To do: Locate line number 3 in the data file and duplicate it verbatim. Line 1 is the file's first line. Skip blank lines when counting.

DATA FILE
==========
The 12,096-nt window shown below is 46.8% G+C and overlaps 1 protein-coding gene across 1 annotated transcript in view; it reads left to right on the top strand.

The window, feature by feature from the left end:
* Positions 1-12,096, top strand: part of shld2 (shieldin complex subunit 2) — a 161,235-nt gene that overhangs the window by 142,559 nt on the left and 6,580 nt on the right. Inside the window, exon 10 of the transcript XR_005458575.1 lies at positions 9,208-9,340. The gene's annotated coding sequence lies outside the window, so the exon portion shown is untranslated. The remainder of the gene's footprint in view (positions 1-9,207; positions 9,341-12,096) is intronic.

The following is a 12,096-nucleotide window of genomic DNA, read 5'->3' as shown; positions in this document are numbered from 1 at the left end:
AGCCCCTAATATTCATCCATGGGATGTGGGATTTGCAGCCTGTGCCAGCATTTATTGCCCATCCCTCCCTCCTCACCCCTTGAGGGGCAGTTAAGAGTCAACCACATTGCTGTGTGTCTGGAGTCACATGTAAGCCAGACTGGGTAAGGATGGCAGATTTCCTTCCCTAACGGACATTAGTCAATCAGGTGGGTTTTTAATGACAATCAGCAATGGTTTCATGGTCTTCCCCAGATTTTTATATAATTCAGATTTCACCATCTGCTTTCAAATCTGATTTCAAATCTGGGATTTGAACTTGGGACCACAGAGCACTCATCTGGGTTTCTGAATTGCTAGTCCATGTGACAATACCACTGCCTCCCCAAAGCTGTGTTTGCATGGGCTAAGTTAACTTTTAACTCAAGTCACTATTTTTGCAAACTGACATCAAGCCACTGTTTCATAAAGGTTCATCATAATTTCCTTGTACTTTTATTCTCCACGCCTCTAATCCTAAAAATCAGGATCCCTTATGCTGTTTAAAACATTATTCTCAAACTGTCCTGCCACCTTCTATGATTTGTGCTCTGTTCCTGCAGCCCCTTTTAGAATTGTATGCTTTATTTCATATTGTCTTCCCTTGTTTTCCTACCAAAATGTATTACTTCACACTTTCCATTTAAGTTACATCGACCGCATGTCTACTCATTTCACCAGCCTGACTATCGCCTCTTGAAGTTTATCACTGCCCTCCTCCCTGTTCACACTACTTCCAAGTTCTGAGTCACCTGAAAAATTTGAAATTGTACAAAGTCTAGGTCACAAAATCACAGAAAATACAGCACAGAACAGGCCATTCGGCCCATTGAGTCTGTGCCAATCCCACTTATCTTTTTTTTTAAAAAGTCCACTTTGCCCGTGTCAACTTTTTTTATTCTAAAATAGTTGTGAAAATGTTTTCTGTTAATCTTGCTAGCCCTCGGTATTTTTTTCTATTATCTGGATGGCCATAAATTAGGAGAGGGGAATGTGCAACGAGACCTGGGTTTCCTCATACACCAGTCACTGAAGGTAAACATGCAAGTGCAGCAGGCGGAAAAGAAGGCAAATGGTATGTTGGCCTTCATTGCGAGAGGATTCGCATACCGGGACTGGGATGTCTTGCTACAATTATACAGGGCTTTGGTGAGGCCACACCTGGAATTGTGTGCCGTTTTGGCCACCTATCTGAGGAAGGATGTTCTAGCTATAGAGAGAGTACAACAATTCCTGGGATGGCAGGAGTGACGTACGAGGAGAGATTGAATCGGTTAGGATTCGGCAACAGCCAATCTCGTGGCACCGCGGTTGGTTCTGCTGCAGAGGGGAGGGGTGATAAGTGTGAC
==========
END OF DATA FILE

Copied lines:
* Positions 1-12,096, top strand: part of shld2 (shieldin complex subunit 2) — a 161,235-nt gene that overhangs the window by 142,559 nt on the left and 6,580 nt on the right. Inside the window, exon 10 of the transcript XR_005458575.1 lies at positions 9,208-9,340. The gene's annotated coding sequence lies outside the window, so the exon portion shown is untranslated. The remainder of the gene's footprint in view (positions 1-9,207; positions 9,341-12,096) is intronic.